{¶ 6} “All persons may be joined in one action as defendants if there is asserted against them jointly, severally, or in the alternative, any right to relief in respect of or arising out of the same transaction, occurrence, or succession or series of transactions or occurrences and if any question of law or fact common to all defendants will arise in the action.   A plaintiff or defendant need not be interested in obtaining or defending against all the relief demanded.”

{¶ 7} The trial court denied North Side's motion for joinder, stating:

{¶ 8} “Upon written motion and for good cause shown, it is hereby ORDERED that Plaintiff's Motion for Joinder is DENIED.   The Court finds that a joinder of Hank Richardson and Linda Richardson, dba Richardson Properties (‘Richardsons') as party defendants in this action at this time would deny the Richardsons (the Plaintiff uses the criminal term ‘assault’ in its complaint) their right to due process.”

{¶ 9} This appeal followed.

ASSIGNMENT OF ERROR

 {¶ 10} “A trial court fails to perform its function when it denies procedural motions for irrelevant, non-existent or imaginary reasons, which requires the court of appeals to grant the relief sought.”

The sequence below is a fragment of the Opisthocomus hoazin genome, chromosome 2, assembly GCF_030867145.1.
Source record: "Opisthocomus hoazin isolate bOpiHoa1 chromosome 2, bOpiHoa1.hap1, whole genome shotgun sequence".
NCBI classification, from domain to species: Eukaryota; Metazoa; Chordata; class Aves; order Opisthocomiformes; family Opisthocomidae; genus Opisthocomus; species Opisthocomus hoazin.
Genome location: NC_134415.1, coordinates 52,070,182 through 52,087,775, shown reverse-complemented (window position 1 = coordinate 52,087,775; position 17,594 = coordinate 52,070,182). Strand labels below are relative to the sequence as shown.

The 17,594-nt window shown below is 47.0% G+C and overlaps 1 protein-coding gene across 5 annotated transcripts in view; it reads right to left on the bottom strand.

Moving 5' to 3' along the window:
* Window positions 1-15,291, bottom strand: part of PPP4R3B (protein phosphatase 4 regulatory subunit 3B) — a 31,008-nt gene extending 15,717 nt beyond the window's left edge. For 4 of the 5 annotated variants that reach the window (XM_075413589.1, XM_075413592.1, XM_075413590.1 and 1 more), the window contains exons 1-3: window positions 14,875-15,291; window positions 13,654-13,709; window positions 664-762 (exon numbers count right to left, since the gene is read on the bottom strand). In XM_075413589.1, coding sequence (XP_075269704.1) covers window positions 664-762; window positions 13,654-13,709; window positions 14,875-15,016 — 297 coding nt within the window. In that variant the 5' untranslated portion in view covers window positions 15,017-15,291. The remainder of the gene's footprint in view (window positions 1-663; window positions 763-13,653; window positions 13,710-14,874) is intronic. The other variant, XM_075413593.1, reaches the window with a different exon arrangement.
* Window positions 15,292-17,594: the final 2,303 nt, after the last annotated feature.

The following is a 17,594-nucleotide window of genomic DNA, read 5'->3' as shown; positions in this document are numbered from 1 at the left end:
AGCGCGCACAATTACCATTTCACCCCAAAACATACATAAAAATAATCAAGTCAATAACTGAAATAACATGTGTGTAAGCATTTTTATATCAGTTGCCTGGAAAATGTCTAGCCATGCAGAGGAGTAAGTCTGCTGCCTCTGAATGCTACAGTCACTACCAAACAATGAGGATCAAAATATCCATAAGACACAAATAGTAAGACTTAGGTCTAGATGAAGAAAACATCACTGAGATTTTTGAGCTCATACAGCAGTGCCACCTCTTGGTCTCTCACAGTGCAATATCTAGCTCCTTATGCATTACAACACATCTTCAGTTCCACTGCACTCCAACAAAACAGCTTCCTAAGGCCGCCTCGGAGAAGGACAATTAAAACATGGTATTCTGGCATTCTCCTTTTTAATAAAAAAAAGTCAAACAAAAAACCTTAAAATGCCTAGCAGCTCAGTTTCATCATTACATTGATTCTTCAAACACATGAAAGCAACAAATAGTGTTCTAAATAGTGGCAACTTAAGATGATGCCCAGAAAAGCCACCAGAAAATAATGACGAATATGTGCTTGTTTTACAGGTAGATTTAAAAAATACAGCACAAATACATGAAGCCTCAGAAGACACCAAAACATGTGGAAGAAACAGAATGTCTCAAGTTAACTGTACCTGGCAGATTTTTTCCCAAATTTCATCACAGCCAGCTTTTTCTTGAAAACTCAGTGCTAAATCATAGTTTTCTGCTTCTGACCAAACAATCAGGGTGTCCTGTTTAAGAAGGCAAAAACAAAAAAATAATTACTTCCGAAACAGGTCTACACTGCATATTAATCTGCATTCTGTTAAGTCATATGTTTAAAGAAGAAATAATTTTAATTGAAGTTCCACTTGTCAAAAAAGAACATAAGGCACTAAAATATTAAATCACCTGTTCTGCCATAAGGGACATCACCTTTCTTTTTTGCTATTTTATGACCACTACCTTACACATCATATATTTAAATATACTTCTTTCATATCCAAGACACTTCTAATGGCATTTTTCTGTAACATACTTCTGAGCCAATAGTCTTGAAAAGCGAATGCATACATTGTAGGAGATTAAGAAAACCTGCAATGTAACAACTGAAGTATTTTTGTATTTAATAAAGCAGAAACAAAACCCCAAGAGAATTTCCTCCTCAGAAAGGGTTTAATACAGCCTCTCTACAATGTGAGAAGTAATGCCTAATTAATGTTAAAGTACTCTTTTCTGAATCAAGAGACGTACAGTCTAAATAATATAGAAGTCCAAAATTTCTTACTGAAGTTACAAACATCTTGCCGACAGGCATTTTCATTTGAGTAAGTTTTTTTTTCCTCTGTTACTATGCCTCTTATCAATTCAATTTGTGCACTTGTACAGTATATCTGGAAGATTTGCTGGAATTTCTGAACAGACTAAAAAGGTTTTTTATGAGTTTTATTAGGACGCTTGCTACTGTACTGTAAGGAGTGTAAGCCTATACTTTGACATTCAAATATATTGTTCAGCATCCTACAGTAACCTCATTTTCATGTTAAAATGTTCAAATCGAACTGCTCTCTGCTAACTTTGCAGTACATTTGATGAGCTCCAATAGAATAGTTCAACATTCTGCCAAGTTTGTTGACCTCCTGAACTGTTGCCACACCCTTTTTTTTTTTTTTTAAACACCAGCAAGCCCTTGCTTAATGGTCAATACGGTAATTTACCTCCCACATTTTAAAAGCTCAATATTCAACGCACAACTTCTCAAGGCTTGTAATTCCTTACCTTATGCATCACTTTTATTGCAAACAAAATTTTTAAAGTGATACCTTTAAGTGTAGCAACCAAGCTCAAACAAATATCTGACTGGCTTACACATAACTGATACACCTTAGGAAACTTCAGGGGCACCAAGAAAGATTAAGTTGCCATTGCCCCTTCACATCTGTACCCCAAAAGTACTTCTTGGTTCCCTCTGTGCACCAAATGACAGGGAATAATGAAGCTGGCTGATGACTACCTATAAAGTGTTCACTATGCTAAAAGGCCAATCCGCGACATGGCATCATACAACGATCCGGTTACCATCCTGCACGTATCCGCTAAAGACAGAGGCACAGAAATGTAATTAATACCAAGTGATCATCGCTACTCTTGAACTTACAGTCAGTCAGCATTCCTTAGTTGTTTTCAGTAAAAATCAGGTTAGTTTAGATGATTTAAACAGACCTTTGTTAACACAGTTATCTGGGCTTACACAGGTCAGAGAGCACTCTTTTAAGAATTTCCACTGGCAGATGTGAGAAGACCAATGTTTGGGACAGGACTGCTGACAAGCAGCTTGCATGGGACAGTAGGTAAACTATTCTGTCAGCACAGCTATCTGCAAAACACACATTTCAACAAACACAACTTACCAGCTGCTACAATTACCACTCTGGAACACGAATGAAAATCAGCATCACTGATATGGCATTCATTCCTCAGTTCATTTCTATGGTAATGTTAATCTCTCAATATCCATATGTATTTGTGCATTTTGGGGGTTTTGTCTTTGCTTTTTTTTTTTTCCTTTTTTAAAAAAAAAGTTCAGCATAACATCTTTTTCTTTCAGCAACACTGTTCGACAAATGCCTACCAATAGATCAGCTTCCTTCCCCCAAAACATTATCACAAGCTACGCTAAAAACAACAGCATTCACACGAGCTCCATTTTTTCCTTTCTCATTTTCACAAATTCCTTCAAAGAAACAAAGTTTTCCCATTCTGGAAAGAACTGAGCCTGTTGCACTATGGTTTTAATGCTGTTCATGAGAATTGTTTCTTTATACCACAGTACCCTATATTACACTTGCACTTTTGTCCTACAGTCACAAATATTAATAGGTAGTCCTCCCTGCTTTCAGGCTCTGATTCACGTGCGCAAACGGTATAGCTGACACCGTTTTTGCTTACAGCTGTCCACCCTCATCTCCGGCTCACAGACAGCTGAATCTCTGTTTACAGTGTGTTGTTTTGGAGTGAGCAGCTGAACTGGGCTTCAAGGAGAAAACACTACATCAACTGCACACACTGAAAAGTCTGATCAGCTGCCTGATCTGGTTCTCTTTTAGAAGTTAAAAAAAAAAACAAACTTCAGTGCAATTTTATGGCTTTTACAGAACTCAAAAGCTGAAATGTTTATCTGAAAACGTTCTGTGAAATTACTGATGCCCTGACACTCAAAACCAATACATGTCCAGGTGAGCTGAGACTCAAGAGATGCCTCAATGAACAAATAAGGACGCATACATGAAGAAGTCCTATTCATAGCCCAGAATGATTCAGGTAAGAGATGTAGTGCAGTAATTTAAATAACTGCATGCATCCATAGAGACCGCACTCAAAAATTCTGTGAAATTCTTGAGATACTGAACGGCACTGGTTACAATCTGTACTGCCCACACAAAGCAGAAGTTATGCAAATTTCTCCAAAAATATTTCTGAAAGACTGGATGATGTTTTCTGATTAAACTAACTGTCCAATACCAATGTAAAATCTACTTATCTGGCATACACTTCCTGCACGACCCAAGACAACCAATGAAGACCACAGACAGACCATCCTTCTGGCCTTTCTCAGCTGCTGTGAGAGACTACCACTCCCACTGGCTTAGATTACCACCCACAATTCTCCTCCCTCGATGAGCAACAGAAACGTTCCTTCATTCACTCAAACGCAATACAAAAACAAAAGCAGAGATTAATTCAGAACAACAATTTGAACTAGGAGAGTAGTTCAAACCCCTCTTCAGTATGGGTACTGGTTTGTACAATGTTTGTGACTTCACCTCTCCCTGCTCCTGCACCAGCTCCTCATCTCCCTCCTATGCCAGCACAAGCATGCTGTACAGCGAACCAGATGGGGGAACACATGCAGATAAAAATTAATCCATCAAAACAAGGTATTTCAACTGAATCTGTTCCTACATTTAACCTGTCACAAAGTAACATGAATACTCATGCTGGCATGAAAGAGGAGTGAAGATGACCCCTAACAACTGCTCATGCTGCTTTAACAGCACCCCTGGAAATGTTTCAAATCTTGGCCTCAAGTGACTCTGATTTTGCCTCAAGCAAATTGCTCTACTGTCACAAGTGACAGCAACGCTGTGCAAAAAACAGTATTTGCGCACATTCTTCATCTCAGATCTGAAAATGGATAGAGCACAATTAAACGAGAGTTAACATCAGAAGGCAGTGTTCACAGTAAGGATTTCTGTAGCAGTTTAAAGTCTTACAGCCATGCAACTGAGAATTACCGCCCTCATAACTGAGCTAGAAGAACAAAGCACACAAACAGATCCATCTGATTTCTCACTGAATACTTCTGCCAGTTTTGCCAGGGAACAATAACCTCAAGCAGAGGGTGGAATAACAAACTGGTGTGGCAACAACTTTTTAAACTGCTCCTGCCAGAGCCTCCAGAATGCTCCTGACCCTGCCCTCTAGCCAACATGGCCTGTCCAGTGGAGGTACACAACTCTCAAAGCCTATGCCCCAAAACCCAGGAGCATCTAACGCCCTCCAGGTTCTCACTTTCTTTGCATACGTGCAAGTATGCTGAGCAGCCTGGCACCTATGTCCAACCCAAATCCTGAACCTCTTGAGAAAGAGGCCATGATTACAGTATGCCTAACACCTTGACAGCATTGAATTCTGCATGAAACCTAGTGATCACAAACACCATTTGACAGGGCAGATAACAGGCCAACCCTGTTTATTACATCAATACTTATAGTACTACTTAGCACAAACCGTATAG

{¶ 11} North Side argues that the trial court abused its discretion when it denied North Side's joinder motion for the reason it did, because “assault” was not an issue on the action in which North Side obtained a judgment.

 {¶ 12} Whether to grant or deny a motion for permissive joinder pursuant to Civ.R. 20(A) is a matter committed to the sound discretion of the trial court.   Therefore, we may reverse an order granting or denying joinder only upon a finding that the trial court abused its discretion.  “ ‘ “Abuse of discretion”  has been defined as an] attitude [that] is unreasonable, arbitrary, or unconscionable.’ ”  Huffman v. Hair Surgeon, Inc. (1985), 19 Ohio St.3d 83, 87, 19 OBR 123, 482 N.E.2d 1248, quoting Steiner v. Custer (1940), 137 Ohio St. 448, 31 N.E.2d 855, paragraph two of the syllabus.  “A decision is unreasonable if there is no sound reasoning process that would support that decision.”  AAAA Ents., Inc. v. River Place Community Redevelopment (1990), 50 Ohio St.3d 157, 161, 553 N.E.2d 597.

{¶ 13} We agree with the trial court that it cannot adjudicate the Richardsons' rights with respect to the reassignment of the judgment North Side requested unless the Richardsons are made parties to the action.   The requested “reassignment” relates to the notice of assignment of judgment that North Side filed, and, presumably, would nullify that notice of assignment.